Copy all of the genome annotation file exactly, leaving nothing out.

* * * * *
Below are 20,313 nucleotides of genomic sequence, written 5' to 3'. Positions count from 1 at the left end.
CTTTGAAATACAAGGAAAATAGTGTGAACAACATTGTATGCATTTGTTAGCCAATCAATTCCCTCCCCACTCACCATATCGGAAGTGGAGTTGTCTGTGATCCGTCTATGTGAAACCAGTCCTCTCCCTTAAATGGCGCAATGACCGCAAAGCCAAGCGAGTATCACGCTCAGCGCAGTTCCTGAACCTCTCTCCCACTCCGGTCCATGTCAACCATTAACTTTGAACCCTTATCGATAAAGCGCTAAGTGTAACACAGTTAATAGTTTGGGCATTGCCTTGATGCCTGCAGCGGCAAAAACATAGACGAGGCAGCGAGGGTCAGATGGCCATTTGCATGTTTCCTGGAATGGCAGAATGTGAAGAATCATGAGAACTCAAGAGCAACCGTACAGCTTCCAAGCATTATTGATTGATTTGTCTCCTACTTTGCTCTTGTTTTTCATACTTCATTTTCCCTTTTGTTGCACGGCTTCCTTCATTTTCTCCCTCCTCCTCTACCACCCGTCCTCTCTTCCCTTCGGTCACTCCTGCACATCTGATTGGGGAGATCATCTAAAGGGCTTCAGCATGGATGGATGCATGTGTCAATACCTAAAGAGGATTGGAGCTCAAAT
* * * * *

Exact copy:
Below are 20,313 nucleotides of genomic sequence, written 5' to 3'. Positions count from 1 at the left end.
CTTTGAAATACAAGGAAAATAGTGTGAACAACATTGTATGCATTTGTTAGCCAATCAATTCCCTCCCCACTCACCATATCGGAAGTGGAGTTGTCTGTGATCCGTCTATGTGAAACCAGTCCTCTCCCTTAAATGGCGCAATGACCGCAAAGCCAAGCGAGTATCACGCTCAGCGCAGTTCCTGAACCTCTCTCCCACTCCGGTCCATGTCAACCATTAACTTTGAACCCTTATCGATAAAGCGCTAAGTGTAACACAGTTAATAGTTTGGGCATTGCCTTGATGCCTGCAGCGGCAAAAACATAGACGAGGCAGCGAGGGTCAGATGGCCATTTGCATGTTTCCTGGAATGGCAGAATGTGAAGAATCATGAGAACTCAAGAGCAACCGTACAGCTTCCAAGCATTATTGATTGATTTGTCTCCTACTTTGCTCTTGTTTTTCATACTTCATTTTCCCTTTTGTTGCACGGCTTCCTTCATTTTCTCCCTCCTCCTCTACCACCCGTCCTCTCTTCCCTTCGGTCACTCCTGCACATCTGATTGGGGAGATCATCTAAAGGGCTTCAGCATGGATGGATGCATGTGTCAATACCTAAAGAGGATTGGAGCTCAAAT